Government says the legal clarity needed to clear the misconception created as a result of an amendment to the Indigenisation and Economic Empowerment Act (Chapter 14:33) (IEE Act), will be effected when treasury issues the midterm budget review statement later in the year.
The misconception, which led some quarters into concluding that Government was reneging on President Mnangagwa’s “Zimbabwe is Open for Business” mantra, came about when Government gazetted the Finance (No 2) Act, 2020 (section 36).
The amendment appeared to have caused a misconception among investors and stakeholders who thought the Government had brought back the 51 percent local ownership threshold for the mining sector.
The misconception has even persisted despite Finance and Economic Development Minister Mthuli Ncube, issuing a statement earlier in the month clarifying Government position that the sector was open for investors regardless of their nationalities.
Minister Ncube even highlighted that Government will delete the insertion that caused the misconception in a bid to enhance certainty and consistent with Government policy.
To further buttress Government position, Finance and Economic Development Deputy Minister Clemence Chiduwa, said the legal effect to this will be effected when Minister Ncube presents the midterm budget review statement later in the year.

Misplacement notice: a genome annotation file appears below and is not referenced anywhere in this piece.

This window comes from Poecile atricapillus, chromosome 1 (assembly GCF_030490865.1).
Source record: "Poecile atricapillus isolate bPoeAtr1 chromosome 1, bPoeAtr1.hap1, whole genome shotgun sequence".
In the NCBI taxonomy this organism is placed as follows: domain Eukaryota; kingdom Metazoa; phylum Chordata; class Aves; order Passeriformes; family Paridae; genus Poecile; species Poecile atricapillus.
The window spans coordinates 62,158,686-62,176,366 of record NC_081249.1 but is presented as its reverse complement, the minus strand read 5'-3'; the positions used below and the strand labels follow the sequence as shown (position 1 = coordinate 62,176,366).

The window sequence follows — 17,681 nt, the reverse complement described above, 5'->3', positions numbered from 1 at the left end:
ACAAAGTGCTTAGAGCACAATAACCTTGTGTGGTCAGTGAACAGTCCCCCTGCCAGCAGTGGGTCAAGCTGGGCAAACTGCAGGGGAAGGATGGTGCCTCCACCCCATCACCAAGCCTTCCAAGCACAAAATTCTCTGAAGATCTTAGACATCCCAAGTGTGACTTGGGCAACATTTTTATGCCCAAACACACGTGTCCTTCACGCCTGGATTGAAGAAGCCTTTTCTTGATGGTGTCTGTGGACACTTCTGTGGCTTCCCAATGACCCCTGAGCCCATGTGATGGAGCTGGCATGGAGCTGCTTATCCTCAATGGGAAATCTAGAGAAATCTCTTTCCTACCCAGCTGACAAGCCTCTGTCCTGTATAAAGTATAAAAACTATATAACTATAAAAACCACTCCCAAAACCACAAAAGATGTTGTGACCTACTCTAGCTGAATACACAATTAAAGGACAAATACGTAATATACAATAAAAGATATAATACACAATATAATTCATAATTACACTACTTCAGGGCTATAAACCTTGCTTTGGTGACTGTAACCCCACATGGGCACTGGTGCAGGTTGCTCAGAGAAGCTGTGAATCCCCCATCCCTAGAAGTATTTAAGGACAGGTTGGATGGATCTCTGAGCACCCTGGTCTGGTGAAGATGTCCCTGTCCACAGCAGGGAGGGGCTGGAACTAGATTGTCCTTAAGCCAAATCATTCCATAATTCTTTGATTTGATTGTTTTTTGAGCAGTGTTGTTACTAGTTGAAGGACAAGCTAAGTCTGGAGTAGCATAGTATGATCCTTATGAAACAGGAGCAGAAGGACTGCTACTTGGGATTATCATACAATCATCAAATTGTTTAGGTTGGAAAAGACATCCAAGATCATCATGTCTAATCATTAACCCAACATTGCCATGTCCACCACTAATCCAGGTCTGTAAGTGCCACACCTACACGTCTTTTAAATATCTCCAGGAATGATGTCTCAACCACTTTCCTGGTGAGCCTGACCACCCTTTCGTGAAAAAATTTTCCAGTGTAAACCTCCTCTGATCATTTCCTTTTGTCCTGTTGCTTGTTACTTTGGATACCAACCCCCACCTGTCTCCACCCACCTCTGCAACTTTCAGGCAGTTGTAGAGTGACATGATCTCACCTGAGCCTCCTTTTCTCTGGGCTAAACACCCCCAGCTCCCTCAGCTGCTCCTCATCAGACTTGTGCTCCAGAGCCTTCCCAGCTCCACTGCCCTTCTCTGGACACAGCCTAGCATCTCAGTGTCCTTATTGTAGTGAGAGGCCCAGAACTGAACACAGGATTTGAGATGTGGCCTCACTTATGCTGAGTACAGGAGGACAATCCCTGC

Minister Chiduwa’s clarification comes amid concerns from stakeholders who had thought that Government will issue a Statutory Instrument (SI) to effect the deletion promised by Minister Ncube.
“The Honourable Minister (Mthuli Ncube) noted the misconception that was created by the amendment thus the reason of the press statement he issued earlier this month,” said Deputy Minister Chiduwa.
“But the deletion which he alluded to is not going to be done through an SI, because whatever was said was coming from the Finance Act and you cannot amend the Finance Act via an SI, it can only be amended when we present the midterm review.
“But for emphasis’ sake please note that the 51 percent no longer applies to all the minerals that are currently being mined in the country.
“It’s a policy position that is in sync and is informed by His Excellency’s ‘Zimbabwe is open for Business’ mantra which seeks to foster investment in the sector,” said the Deputy Minister.
The mining sector and agriculture are the key cornerstones with which Government expects to foster investment and production for economic growth towards an upper middle income economy by 2030.
Since President Mnangagwa’s assumption of office in 2017, mining has registered billions worthy of investment and the key lure to this has been the opening up of the sector under the “Zimbabwe is open for business”.
It is against this background that the President has to date set the sector a 2023 milestone through which mining exports are expected to jump from US$2,7 billion achieved in 2017 to US$12 billion. Herald